£1.3bn worth of wind power postponed as Scottish engineers warn of UK Govt neglect

Nathanael Williams

Civil engineering of Scotland unite with renewables sector to demand more support for island projects

THE SCOTTISH body which lobbies on behalf of civil engineers in Scotland has lamented the lack of investment and priority being given to wind power on Scottish islands.

According to the Civil Engineering Contractors Association (CECA) in Scotland, £1.3bn worth of potential investment has been postponed to the detriment of the Scottish economy.

The claims follow a year-long consultation between the engineering and renewable industries and the UK Government which is delaying any decision to remove barriers to onshore windfarms on Scottish islands.

“In our view, the development of non-mainland onshore wind, will play a key role in growing the economy in these uncertain times.” Alan Watts

Speaking to CommonSpace the chief executive of CECA in Scotland Alan Watts said: “We estimate that there is initially over £300m worth of civil engineering activity per annum in the Scottish renewables sector alone.

“This represents over 10 per cent of the total Scottish civil engineering workload, in a sector directly employing over 3,000 people, particularly in remote and economically sensitive areas and many more in the supply chain.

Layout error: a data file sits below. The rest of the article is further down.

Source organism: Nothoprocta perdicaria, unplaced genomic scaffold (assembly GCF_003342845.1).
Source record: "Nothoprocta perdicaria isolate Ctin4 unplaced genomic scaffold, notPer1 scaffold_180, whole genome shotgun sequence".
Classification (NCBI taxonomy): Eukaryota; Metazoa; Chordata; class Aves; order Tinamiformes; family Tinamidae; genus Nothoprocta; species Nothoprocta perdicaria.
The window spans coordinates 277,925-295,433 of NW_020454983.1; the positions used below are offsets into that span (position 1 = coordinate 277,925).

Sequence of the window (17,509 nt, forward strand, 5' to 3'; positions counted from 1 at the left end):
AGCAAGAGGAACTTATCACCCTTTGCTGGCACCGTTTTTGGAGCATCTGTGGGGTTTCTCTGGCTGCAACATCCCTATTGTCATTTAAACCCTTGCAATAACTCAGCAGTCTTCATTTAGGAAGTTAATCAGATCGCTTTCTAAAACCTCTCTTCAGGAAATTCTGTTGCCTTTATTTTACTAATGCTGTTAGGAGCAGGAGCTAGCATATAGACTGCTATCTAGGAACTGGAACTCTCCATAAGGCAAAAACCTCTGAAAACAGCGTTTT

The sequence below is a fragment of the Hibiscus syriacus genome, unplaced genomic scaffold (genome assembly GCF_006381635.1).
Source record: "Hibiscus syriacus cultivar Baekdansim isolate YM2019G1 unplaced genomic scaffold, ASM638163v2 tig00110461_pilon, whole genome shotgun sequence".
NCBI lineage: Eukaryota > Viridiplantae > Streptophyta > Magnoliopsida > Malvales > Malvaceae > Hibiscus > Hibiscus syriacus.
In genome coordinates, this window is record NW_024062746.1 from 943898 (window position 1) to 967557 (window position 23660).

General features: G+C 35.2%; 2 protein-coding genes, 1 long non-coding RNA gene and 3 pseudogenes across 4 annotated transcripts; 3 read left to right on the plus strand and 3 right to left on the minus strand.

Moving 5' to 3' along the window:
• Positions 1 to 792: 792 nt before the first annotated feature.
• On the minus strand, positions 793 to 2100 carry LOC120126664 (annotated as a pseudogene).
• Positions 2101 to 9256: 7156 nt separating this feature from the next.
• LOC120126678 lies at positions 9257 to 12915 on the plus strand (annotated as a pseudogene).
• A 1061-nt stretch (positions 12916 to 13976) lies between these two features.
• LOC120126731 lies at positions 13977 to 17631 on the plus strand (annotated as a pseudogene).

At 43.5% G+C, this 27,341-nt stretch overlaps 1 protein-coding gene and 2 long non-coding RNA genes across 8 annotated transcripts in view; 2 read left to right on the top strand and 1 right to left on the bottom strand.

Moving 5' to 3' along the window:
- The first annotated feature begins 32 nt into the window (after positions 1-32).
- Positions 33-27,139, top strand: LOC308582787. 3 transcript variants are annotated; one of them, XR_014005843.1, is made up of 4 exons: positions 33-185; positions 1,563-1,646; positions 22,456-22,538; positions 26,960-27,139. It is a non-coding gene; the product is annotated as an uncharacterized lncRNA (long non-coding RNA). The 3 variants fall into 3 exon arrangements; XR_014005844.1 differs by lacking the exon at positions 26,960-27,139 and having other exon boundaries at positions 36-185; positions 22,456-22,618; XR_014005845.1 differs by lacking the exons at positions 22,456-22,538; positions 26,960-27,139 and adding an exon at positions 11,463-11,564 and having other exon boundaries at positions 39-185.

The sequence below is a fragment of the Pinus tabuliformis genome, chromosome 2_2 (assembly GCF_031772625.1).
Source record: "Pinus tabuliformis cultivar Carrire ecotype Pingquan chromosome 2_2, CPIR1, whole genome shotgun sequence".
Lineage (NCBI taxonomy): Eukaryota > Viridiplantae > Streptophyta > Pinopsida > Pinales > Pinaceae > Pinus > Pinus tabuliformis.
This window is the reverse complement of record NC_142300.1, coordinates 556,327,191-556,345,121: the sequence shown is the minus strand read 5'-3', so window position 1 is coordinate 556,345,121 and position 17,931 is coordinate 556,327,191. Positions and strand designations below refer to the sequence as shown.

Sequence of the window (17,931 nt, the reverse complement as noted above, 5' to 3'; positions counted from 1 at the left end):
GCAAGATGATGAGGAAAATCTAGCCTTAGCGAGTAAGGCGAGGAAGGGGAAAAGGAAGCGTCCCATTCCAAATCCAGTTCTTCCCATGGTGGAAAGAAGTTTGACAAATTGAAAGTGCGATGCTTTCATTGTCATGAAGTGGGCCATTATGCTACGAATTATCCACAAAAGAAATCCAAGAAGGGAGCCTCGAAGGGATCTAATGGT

“In our view, the development of non-mainland onshore wind, will not only play a key role in growing the economy in these uncertain times but will also help build and maintain thriving communities as a direct result of a local, natural and non-polluting resource.”

At present, mainland onshore windfarms have struggled to attract high and consistent levels of investment from private business, equity or government. A situation that bodies such as CECA have described as “frustrating and worrisome”.

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In April last year the UK Government passed legislation to cut subsidies to onshore projects, drawing criticism from the Scottish Government and SNP MPs in Westminster.

CECA has argued with the department for business, energy & industrial strategy (BEIS), that treating remote Scottish islands differently would allow up to £1.3bn to be invested in wind technology, seeing the Scottish economy directly benefit by up to 725m over 25 years.

CECA claims island communities could benefit in similar ways to the Isle of Muck, which saw the construction of new wind and solar power plants in 2013 and now has 24-hour electricity, after years of rationed electricity and the use of a diesel generator.

UK head of external affairs for CECA Marie-Claude Hemming said: “The remote islands are a fantastic wind resource and are ideally placed to generate a reliable source of renewable electricity. We understand that support for development of wind farms is high within local communities given the economic benefits that they will bring.”

Picture courtesy of BASF

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